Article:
Ron Radosh

Barack Obama's Refugee Crisis

The worst European refugee crisis since the end of World War II is taking place before our eyes.  The news on television is filled with horrible images, but the one most shocking and symbolic of what is going on is that of a three-year-old Syrian boy who washed up on a Turkish beach. Europe, with its fluid borders, is woefully unprepared to deal with the situation.  In Germany, Angela Merkel has agreed to open the gates, and says that Germany will let in 800,000 asylum seekers this year alone. Austria says that it too will allow some in. Hungry tried refusing to allow refugees to board trains to reach these destinations, but had to reverse its policy.

While many foreign leaders have spoken out, there is one who has said not a word. That leader, as you most probably can guess, is Barack Obama. And how could he? His policies, after all, have ended in this tragedy. It is, as Michael Gerson writes in a powerful Washington Post column, the result of his failure in Syria.

Obama said a “red line” in Syria could not be crossed; then Bashar Al-Assad crossed it—and nothing happened except for temporarily harsher rhetoric from the president. Now, Assad drops barrel bombs on his own people, filled with supposedly outlawed chemical weapons. Obama, of course, had plenty of measures which he could have ordered that would have stopped or limited Assad’s war on his own people.  Instead, he ignored the advice of Secretary of State Hillary Clinton, Secretary of Defense Leon Panetta and CIA chief Gen. David Petraeus, who favored using screened moderate forces of the Sunni majority willing to fight and supplying them with shoulder-to-air missiles that would have brought down the helicopters Assad uses to carry out the bombings.  Instead, he did nothing.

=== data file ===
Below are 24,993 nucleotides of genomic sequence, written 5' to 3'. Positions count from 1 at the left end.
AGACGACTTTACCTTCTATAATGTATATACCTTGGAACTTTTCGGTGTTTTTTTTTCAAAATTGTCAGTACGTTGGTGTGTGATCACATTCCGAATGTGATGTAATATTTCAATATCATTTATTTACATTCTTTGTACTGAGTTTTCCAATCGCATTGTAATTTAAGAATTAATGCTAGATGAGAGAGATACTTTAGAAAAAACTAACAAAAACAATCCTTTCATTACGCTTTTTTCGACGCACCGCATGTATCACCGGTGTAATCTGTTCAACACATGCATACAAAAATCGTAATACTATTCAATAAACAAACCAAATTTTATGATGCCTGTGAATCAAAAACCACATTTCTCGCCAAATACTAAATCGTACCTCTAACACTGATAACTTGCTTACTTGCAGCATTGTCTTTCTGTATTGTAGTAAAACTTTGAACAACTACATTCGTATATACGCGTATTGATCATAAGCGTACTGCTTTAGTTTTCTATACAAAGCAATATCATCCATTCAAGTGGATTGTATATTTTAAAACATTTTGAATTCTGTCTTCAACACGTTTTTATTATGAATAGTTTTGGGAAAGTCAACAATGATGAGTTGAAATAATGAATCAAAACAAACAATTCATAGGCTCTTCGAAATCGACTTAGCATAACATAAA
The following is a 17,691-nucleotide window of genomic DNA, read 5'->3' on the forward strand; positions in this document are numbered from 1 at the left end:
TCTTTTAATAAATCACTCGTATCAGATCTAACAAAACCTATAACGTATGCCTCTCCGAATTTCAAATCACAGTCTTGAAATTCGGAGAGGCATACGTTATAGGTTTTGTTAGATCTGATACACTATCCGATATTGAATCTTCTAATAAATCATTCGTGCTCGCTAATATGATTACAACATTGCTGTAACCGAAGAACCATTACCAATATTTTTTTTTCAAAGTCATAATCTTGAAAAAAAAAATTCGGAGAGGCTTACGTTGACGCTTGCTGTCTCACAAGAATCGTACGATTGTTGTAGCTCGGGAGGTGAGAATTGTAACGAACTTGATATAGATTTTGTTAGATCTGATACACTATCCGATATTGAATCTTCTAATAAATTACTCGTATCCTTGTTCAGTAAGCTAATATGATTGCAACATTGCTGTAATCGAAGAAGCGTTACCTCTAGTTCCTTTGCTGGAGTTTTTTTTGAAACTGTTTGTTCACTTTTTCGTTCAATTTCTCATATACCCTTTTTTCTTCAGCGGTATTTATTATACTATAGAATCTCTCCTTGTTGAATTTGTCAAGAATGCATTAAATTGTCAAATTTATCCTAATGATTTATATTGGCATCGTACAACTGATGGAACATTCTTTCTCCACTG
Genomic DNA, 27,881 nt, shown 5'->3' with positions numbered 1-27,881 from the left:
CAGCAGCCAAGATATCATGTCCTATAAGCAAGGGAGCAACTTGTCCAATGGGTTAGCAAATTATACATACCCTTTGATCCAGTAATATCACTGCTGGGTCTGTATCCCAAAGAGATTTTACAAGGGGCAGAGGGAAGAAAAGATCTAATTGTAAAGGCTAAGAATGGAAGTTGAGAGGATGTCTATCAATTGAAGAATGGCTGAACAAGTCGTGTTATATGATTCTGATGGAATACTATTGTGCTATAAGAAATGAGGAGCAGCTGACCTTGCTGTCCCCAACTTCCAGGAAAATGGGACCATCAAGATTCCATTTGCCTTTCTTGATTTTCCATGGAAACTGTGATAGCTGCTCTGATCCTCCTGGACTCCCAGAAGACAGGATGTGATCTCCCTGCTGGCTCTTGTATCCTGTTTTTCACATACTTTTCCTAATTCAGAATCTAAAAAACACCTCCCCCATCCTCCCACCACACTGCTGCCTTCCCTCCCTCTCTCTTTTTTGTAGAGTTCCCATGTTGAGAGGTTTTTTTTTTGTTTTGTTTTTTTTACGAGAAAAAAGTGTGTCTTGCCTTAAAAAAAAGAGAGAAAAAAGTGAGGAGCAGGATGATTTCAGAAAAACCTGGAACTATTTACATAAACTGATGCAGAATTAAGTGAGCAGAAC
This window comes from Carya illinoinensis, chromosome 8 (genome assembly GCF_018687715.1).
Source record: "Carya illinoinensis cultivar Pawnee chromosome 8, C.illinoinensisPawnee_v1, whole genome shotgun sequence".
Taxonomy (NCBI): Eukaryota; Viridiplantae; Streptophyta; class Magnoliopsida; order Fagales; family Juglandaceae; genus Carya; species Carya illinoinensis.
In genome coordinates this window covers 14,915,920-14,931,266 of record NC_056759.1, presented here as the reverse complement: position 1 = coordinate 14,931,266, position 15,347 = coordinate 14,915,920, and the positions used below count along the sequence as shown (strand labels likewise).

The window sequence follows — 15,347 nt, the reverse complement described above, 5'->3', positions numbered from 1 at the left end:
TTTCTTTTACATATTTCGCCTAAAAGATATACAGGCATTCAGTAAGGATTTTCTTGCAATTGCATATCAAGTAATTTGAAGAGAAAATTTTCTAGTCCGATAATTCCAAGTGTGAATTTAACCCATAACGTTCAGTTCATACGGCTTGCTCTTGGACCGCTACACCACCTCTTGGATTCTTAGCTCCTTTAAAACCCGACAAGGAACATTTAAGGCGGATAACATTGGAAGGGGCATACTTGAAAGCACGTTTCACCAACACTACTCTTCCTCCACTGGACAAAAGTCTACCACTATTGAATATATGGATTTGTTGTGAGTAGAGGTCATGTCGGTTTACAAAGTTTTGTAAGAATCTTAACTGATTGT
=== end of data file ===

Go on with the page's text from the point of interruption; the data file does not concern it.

The reason is simple. Obama apparently believes that the way to achieve stability in the Middle East is to move towards an alliance with Iran. Achieving a nuclear deal with the terrorist state was paramount and the president did not want anything to interfere with it. Attacking Assad, who is backed by Iran, might upset Ayatollah Khamenei and hence kill the deal.  So all we got from Obama were toothless statements that Assad had to go and that he should “step aside,” which Mr. Assad ignored without any consequences.

As for the refugees, this past year a little over 1500 were admitted to the United States, after going through screening to establish that they were really political opponents of Assad who had just reason to seek asylum. Martin O’Malley has called for the United States to accept 65,000 Syrian refugees — which will be ignored by everyone in the administration and is not realistic. Imagine the outcry that would occur if the U.S. did that in light of the unsolved issue of how to deal with our own illegal refugee situation. If this was done, the U.S. would have no way to screen out jihadists who might be entering our country with the large flow.

But we can’t ignore the situation confronting our allies. As Anne Applebaum writes, “crocodile tears” are being shed by all the European leaders. Just a few days ago they ignored the hundreds of thousands of refugees fleeing Syria, many of them middle class and some even rich. It is virtually impossible, then, to distinguish Syrians fleeing a war that is demolishing their cities from those who are fleeing because, as outspoken Sunni opponents of Assad, they would be singled out by the regime, tortured in Assad’s prisons, and then executed.

Already, Applebaum writes, there are 4 million Syrian refugees, one million or more in Turkey alone, 1.5 million in Lebanon — and millions more in Syria who are trying to leave and seek refuge in Western Europe.

Obviously, there is no place big enough for all of them to go to. Assad has almost destroyed his entire country.  The refugees are symptomatic of a failed foreign policy that has produced a national security crisis that has no end in sight.

We await a statement from Obama, in which he too will shed crocodile tears and express his sympathy for the Syrian refugees. Nevertheless, he and his supporters will still insist that his foreign policy has been a great success.

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